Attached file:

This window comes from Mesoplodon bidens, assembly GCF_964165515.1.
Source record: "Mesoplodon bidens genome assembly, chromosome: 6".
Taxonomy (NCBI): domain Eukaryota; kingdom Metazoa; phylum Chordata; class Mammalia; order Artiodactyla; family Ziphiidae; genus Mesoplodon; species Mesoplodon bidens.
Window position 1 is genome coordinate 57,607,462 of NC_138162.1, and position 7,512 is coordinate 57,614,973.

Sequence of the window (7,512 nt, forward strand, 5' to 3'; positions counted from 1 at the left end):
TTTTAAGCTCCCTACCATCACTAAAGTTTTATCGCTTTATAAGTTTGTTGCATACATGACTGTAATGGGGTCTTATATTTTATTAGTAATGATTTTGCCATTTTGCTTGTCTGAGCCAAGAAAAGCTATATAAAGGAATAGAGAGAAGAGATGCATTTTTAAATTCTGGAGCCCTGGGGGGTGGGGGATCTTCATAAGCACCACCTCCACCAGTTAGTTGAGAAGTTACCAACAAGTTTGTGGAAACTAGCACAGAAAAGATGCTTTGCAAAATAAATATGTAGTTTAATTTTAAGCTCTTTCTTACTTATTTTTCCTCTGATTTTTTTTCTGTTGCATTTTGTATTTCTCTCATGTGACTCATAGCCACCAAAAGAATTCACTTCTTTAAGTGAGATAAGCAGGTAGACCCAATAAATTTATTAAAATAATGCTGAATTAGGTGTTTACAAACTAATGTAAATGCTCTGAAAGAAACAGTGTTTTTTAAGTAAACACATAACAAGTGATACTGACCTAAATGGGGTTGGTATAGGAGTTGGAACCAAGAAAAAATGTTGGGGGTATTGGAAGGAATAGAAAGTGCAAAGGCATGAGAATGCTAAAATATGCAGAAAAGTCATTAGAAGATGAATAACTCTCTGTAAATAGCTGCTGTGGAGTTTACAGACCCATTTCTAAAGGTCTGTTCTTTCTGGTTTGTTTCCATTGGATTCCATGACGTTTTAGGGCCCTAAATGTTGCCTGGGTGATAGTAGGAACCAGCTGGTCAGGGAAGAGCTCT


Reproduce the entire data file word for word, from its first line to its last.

This window comes from Mesoplodon bidens, assembly GCF_964165515.1.
Source record: "Mesoplodon bidens genome assembly, chromosome: 6".
Taxonomy (NCBI): domain Eukaryota; kingdom Metazoa; phylum Chordata; class Mammalia; order Artiodactyla; family Ziphiidae; genus Mesoplodon; species Mesoplodon bidens.
Window position 1 is genome coordinate 57,607,462 of NC_138162.1, and position 7,512 is coordinate 57,614,973.

Sequence of the window (7,512 nt, forward strand, 5' to 3'; positions counted from 1 at the left end):
TTTTAAGCTCCCTACCATCACTAAAGTTTTATCGCTTTATAAGTTTGTTGCATACATGACTGTAATGGGGTCTTATATTTTATTAGTAATGATTTTGCCATTTTGCTTGTCTGAGCCAAGAAAAGCTATATAAAGGAATAGAGAGAAGAGATGCATTTTTAAATTCTGGAGCCCTGGGGGGTGGGGGATCTTCATAAGCACCACCTCCACCAGTTAGTTGAGAAGTTACCAACAAGTTTGTGGAAACTAGCACAGAAAAGATGCTTTGCAAAATAAATATGTAGTTTAATTTTAAGCTCTTTCTTACTTATTTTTCCTCTGATTTTTTTTCTGTTGCATTTTGTATTTCTCTCATGTGACTCATAGCCACCAAAAGAATTCACTTCTTTAAGTGAGATAAGCAGGTAGACCCAATAAATTTATTAAAATAATGCTGAATTAGGTGTTTACAAACTAATGTAAATGCTCTGAAAGAAACAGTGTTTTTTAAGTAAACACATAACAAGTGATACTGACCTAAATGGGGTTGGTATAGGAGTTGGAACCAAGAAAAAATGTTGGGGGTATTGGAAGGAATAGAAAGTGCAAAGGCATGAGAATGCTAAAATATGCAGAAAAGTCATTAGAAGATGAATAACTCTCTGTAAATAGCTGCTGTGGAGTTTACAGACCCATTTCTAAAGGTCTGTTCTTTCTGGTTTGTTTCCATTGGATTCCATGACGTTTTAGGGCCCTAAATGTTGCCTGGGTGATAGTAGGAACCAGCTGGTCAGGGAAGAGCTCT